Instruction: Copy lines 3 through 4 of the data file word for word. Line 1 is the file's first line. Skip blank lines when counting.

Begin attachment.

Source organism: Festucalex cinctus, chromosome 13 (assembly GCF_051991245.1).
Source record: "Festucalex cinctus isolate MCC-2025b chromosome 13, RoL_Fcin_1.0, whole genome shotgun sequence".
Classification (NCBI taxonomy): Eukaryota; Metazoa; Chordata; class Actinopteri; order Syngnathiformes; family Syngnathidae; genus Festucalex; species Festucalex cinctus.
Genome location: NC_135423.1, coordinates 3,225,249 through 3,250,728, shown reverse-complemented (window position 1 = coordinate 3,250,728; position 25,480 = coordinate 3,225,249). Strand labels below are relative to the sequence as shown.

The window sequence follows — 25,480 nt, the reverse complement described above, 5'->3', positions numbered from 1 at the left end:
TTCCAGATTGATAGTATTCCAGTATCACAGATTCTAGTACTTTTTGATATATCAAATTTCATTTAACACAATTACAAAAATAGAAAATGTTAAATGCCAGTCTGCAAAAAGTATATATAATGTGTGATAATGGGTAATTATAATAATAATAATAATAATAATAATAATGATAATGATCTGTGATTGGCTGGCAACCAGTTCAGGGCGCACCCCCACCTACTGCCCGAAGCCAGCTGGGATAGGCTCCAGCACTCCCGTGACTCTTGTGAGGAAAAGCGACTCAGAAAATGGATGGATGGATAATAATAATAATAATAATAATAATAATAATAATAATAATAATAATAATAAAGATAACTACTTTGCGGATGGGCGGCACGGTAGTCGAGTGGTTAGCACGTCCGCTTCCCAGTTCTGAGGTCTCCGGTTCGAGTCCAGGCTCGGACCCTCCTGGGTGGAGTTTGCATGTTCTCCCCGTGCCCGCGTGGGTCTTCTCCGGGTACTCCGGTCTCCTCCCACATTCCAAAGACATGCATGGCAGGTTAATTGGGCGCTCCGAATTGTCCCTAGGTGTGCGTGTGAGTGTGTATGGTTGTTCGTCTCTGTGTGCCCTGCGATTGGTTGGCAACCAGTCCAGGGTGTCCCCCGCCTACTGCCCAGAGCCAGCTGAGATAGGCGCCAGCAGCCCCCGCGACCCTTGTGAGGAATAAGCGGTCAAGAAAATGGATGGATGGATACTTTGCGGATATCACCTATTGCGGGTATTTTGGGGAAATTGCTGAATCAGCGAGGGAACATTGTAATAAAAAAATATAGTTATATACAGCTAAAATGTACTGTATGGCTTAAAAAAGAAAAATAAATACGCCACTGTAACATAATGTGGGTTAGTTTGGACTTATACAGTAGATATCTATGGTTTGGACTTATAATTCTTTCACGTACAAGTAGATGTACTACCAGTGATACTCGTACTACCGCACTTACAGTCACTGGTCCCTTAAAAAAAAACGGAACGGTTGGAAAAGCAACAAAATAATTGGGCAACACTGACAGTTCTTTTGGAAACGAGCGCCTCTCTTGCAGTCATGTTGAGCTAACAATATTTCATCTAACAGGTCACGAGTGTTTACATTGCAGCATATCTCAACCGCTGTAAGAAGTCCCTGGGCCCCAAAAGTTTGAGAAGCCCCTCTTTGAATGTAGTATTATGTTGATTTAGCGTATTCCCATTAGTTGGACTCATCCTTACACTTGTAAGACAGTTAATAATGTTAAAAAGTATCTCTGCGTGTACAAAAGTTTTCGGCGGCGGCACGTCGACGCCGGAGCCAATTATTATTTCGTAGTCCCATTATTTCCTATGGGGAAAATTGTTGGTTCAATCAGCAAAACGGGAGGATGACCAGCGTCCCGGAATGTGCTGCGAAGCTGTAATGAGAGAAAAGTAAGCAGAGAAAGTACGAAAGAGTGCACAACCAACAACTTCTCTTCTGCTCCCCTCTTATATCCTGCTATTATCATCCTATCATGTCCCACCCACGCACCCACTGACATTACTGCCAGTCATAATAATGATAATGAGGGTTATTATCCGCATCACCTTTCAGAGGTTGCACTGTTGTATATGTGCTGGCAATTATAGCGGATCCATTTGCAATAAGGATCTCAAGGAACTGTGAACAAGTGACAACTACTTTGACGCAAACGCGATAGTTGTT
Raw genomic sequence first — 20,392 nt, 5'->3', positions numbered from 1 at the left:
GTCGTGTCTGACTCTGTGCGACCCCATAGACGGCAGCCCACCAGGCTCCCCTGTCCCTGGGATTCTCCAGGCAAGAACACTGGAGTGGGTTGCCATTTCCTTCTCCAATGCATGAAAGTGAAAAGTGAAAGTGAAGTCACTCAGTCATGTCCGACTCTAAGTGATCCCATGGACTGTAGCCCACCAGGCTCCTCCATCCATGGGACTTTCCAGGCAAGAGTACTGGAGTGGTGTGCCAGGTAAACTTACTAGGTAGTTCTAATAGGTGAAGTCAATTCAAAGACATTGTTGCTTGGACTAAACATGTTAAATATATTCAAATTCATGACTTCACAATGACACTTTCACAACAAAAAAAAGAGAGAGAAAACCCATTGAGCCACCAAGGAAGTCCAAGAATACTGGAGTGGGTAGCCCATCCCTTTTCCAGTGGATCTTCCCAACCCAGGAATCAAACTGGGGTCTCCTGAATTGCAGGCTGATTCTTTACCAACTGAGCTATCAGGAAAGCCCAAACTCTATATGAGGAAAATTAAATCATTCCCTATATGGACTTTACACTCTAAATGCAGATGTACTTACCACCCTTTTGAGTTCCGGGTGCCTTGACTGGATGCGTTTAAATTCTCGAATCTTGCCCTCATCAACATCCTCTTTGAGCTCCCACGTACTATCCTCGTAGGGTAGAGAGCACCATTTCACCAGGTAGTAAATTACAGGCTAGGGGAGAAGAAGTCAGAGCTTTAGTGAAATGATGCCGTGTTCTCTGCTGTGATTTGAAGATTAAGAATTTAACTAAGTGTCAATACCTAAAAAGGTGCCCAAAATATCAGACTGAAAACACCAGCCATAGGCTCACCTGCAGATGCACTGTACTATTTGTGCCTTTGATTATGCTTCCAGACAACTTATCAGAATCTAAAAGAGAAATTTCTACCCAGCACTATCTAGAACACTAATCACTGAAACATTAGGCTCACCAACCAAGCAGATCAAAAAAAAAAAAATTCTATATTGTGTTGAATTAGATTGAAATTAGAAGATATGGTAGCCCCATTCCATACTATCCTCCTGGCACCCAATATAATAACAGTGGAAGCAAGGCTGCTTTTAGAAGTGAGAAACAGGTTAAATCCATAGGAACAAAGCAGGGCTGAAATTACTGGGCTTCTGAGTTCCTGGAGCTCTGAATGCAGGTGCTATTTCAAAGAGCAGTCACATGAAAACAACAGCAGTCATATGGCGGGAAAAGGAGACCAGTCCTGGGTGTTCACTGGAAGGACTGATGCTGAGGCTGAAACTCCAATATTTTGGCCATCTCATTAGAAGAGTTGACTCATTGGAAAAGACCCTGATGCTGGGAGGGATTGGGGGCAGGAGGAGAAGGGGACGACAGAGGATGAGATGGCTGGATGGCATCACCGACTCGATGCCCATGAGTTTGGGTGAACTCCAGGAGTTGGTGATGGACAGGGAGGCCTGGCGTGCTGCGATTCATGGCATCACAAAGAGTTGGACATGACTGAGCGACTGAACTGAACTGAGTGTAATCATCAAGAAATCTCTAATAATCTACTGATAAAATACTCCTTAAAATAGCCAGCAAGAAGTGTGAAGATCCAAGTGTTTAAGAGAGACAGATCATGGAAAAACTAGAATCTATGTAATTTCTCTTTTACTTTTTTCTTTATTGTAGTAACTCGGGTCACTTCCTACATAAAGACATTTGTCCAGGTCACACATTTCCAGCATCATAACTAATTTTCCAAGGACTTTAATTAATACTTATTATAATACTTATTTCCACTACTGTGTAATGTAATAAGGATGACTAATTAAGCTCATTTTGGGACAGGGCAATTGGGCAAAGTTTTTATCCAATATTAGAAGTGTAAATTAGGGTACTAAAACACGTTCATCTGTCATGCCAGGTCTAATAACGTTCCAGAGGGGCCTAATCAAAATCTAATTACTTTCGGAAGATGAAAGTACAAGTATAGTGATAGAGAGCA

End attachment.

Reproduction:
Classification (NCBI taxonomy): Eukaryota; Metazoa; Chordata; class Actinopteri; order Syngnathiformes; family Syngnathidae; genus Festucalex; species Festucalex cinctus.
Genome location: NC_135423.1, coordinates 3,225,249 through 3,250,728, shown reverse-complemented (window position 1 = coordinate 3,250,728; position 25,480 = coordinate 3,225,249). Strand labels below are relative to the sequence as shown.